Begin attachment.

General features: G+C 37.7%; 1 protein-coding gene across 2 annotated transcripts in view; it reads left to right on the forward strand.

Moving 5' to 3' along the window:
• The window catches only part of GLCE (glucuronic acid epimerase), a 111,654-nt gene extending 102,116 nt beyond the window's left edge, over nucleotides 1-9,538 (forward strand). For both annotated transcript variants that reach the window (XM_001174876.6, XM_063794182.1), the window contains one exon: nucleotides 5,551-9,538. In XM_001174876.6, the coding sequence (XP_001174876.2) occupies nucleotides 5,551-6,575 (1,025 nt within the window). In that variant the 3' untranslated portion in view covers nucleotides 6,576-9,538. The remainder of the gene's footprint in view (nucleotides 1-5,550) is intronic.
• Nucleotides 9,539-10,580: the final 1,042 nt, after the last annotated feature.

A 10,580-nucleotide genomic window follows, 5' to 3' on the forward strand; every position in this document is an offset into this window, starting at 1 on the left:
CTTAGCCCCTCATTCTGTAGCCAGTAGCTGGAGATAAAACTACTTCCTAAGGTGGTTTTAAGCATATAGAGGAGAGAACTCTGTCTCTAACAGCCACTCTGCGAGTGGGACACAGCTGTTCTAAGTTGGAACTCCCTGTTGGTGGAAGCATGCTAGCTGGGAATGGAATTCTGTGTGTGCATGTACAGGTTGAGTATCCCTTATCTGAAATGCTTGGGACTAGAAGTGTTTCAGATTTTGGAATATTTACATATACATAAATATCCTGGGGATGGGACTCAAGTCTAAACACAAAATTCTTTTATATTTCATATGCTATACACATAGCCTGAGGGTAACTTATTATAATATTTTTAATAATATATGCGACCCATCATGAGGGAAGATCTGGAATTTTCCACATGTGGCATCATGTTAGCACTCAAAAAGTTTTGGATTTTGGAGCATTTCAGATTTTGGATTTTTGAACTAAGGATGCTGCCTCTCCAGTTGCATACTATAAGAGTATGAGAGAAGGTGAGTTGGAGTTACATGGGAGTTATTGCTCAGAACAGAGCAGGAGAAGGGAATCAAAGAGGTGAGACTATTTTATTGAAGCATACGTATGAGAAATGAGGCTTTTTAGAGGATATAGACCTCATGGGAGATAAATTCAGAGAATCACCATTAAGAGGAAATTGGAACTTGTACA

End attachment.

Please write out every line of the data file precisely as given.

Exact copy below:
General features: G+C 37.7%; 1 protein-coding gene across 2 annotated transcripts in view; it reads left to right on the forward strand.

Moving 5' to 3' along the window:
• The window catches only part of GLCE (glucuronic acid epimerase), a 111,654-nt gene extending 102,116 nt beyond the window's left edge, over nucleotides 1-9,538 (forward strand). For both annotated transcript variants that reach the window (XM_001174876.6, XM_063794182.1), the window contains one exon: nucleotides 5,551-9,538. In XM_001174876.6, the coding sequence (XP_001174876.2) occupies nucleotides 5,551-6,575 (1,025 nt within the window). In that variant the 3' untranslated portion in view covers nucleotides 6,576-9,538. The remainder of the gene's footprint in view (nucleotides 1-5,550) is intronic.
• Nucleotides 9,539-10,580: the final 1,042 nt, after the last annotated feature.

A 10,580-nucleotide genomic window follows, 5' to 3' on the forward strand; every position in this document is an offset into this window, starting at 1 on the left:
CTTAGCCCCTCATTCTGTAGCCAGTAGCTGGAGATAAAACTACTTCCTAAGGTGGTTTTAAGCATATAGAGGAGAGAACTCTGTCTCTAACAGCCACTCTGCGAGTGGGACACAGCTGTTCTAAGTTGGAACTCCCTGTTGGTGGAAGCATGCTAGCTGGGAATGGAATTCTGTGTGTGCATGTACAGGTTGAGTATCCCTTATCTGAAATGCTTGGGACTAGAAGTGTTTCAGATTTTGGAATATTTACATATACATAAATATCCTGGGGATGGGACTCAAGTCTAAACACAAAATTCTTTTATATTTCATATGCTATACACATAGCCTGAGGGTAACTTATTATAATATTTTTAATAATATATGCGACCCATCATGAGGGAAGATCTGGAATTTTCCACATGTGGCATCATGTTAGCACTCAAAAAGTTTTGGATTTTGGAGCATTTCAGATTTTGGATTTTTGAACTAAGGATGCTGCCTCTCCAGTTGCATACTATAAGAGTATGAGAGAAGGTGAGTTGGAGTTACATGGGAGTTATTGCTCAGAACAGAGCAGGAGAAGGGAATCAAAGAGGTGAGACTATTTTATTGAAGCATACGTATGAGAAATGAGGCTTTTTAGAGGATATAGACCTCATGGGAGATAAATTCAGAGAATCACCATTAAGAGGAAATTGGAACTTGTACA